|MACKAY CENTRE HONOURS THOMAS WIDD|
MONTREAL, SEPTEMBER 17, 2013 – For 144 years, the story of Thomas Widd was lost. Widd, a deaf-mute newspaper editor from England, was the founder of the Protestant Institute for the Deaf and Mute, a Montreal institution that since 1877 carried the name of Joseph Mackay.
With the namesake of the Mackay Centre emanating from Mackay, the individual who donated the money and the land for the building, it was Thomas Widd, an immigrant from England, who founded the school in 1869, eight years before Mackay’s donation.
Long lost, the story of Widd’s contributions to the special needs community of Montreal was discovered following a call for submissions to the “Lost Stories Project,” a television series undertaken by Rudin which will document little known stories about Canadian history. Widd’s journey to Montreal and impact on the community will be the subject of the pilot.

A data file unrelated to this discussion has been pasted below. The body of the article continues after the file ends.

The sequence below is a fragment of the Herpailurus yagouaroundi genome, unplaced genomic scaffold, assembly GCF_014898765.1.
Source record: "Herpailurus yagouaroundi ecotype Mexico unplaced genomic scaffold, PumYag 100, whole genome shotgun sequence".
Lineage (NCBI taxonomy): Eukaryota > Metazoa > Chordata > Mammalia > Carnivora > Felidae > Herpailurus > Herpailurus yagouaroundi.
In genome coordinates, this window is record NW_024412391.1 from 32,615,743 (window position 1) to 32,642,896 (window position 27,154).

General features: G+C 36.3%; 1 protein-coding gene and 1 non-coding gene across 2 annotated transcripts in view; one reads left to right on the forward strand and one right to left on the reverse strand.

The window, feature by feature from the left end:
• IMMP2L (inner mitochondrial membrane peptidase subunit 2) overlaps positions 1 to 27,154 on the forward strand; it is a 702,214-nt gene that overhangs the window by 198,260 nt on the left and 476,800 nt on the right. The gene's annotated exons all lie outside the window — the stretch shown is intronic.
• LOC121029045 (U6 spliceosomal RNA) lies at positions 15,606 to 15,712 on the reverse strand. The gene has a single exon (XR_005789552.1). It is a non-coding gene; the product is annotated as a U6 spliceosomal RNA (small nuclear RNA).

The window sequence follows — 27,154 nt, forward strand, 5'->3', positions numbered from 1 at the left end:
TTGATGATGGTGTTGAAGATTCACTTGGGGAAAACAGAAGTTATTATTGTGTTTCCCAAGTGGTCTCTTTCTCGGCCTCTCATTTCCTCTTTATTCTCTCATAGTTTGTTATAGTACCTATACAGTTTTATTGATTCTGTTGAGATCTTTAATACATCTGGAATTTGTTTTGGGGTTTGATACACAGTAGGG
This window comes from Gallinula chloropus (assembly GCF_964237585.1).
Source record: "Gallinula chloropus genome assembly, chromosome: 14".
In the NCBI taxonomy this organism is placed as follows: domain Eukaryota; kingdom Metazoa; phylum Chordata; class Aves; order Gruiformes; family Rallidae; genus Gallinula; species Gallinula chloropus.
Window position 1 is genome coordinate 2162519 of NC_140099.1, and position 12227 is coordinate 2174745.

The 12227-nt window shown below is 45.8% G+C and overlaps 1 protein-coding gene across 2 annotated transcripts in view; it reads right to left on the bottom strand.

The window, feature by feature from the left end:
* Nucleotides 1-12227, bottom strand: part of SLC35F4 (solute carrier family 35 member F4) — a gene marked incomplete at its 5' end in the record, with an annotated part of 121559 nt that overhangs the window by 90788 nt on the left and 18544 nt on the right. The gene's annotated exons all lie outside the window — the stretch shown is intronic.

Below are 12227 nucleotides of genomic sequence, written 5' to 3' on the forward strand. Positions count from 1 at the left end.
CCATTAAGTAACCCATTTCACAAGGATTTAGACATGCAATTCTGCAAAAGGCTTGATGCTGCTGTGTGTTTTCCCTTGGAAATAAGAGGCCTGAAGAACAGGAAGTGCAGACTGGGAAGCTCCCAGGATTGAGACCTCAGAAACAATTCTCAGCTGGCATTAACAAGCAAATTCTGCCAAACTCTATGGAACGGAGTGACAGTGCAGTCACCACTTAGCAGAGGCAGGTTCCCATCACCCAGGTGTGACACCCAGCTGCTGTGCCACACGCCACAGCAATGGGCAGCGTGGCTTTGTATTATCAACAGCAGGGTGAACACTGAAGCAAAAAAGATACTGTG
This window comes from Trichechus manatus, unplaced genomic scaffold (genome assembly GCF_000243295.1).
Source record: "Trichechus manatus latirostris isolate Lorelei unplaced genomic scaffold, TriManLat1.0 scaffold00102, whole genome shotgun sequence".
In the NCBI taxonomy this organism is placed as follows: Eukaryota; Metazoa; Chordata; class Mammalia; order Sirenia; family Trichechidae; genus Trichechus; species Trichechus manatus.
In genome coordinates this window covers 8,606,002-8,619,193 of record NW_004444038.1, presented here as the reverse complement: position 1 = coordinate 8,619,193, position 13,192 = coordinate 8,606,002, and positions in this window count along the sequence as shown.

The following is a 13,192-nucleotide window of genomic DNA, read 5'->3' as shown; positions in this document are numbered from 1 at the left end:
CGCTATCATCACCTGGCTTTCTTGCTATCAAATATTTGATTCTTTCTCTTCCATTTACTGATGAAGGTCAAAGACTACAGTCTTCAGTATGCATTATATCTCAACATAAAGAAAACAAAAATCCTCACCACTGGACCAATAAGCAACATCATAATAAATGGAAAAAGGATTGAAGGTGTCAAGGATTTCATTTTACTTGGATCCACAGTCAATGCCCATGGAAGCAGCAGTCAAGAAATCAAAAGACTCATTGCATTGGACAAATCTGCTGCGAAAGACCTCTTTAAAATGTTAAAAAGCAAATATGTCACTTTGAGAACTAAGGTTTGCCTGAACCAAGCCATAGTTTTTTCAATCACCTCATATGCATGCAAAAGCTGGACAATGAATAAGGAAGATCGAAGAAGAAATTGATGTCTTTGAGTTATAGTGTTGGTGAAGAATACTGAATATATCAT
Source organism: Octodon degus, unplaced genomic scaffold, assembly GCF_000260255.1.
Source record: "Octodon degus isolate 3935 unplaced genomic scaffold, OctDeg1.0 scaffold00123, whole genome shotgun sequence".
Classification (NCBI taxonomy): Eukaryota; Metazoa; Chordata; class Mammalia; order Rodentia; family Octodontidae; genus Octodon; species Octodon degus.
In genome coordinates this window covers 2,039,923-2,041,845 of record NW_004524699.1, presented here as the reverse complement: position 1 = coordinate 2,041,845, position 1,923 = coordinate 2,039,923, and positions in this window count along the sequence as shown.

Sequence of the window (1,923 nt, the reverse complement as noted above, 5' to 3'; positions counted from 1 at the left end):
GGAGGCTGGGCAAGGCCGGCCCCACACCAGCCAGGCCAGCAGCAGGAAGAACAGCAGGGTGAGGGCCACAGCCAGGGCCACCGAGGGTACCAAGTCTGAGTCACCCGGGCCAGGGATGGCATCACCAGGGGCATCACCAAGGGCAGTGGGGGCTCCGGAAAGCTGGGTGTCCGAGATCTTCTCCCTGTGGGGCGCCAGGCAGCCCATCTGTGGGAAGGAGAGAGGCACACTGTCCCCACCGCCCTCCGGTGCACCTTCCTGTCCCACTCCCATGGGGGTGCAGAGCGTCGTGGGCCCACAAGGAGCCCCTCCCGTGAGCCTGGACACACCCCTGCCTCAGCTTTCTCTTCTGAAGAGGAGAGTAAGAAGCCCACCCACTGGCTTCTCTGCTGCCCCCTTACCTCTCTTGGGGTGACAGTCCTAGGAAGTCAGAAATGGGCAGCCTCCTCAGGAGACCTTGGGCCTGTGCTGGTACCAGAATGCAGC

In addition to shedding light on various lost stories, each episode will culminate with the unveiling of a public piece of art to honor the subject at hand. As such, Widd was honored with a mural depicting his journey from England, via Montreal, to his final resting place of California, which is on permanent display outside the Mackay Centre (3500 Decarie Blvd).
“This was an important day for the Mackay Centre,” said Patrizia Ciccarelli, Principal of the Mackay Centre. “We traced back the history of our school and what we did not know that it was Thomas Widd, who came from England and was deaf himself, who started the school. Thankfully, we finally had the chance to honour his memory and contributions that he made to the deaf community here in Montreal.”
Michael J. Cohen